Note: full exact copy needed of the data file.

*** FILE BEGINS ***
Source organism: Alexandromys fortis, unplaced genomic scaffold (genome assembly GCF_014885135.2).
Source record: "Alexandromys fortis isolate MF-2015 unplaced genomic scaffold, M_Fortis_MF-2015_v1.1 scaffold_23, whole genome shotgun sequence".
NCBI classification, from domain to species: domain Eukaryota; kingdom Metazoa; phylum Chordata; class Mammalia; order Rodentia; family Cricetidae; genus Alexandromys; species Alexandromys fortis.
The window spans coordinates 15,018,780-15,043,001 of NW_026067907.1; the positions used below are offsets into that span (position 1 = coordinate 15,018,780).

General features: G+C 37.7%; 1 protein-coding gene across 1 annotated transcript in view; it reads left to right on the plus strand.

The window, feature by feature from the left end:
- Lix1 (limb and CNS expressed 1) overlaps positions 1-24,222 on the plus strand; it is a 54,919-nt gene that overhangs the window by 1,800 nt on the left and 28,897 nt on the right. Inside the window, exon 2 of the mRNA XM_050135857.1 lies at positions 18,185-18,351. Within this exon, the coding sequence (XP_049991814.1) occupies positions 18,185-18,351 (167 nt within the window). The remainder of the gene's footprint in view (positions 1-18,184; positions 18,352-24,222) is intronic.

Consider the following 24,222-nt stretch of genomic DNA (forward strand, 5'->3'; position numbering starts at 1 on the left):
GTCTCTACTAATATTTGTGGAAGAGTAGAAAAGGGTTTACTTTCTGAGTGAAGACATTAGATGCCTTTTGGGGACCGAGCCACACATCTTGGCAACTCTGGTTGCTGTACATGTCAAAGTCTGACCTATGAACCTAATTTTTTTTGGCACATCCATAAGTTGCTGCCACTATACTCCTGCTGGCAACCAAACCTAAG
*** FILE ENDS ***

Source organism: Alexandromys fortis, unplaced genomic scaffold (genome assembly GCF_014885135.2).
Source record: "Alexandromys fortis isolate MF-2015 unplaced genomic scaffold, M_Fortis_MF-2015_v1.1 scaffold_23, whole genome shotgun sequence".
NCBI classification, from domain to species: domain Eukaryota; kingdom Metazoa; phylum Chordata; class Mammalia; order Rodentia; family Cricetidae; genus Alexandromys; species Alexandromys fortis.
The window spans coordinates 15,018,780-15,043,001 of NW_026067907.1; the positions used below are offsets into that span (position 1 = coordinate 15,018,780).

General features: G+C 37.7%; 1 protein-coding gene across 1 annotated transcript in view; it reads left to right on the plus strand.

The window, feature by feature from the left end:
- Lix1 (limb and CNS expressed 1) overlaps positions 1-24,222 on the plus strand; it is a 54,919-nt gene that overhangs the window by 1,800 nt on the left and 28,897 nt on the right. Inside the window, exon 2 of the mRNA XM_050135857.1 lies at positions 18,185-18,351. Within this exon, the coding sequence (XP_049991814.1) occupies positions 18,185-18,351 (167 nt within the window). The remainder of the gene's footprint in view (positions 1-18,184; positions 18,352-24,222) is intronic.

Consider the following 24,222-nt stretch of genomic DNA (forward strand, 5'->3'; position numbering starts at 1 on the left):
GTCTCTACTAATATTTGTGGAAGAGTAGAAAAGGGTTTACTTTCTGAGTGAAGACATTAGATGCCTTTTGGGGACCGAGCCACACATCTTGGCAACTCTGGTTGCTGTACATGTCAAAGTCTGACCTATGAACCTAATTTTTTTTGGCACATCCATAAGTTGCTGCCACTATACTCCTGCTGGCAACCAAACCTAAG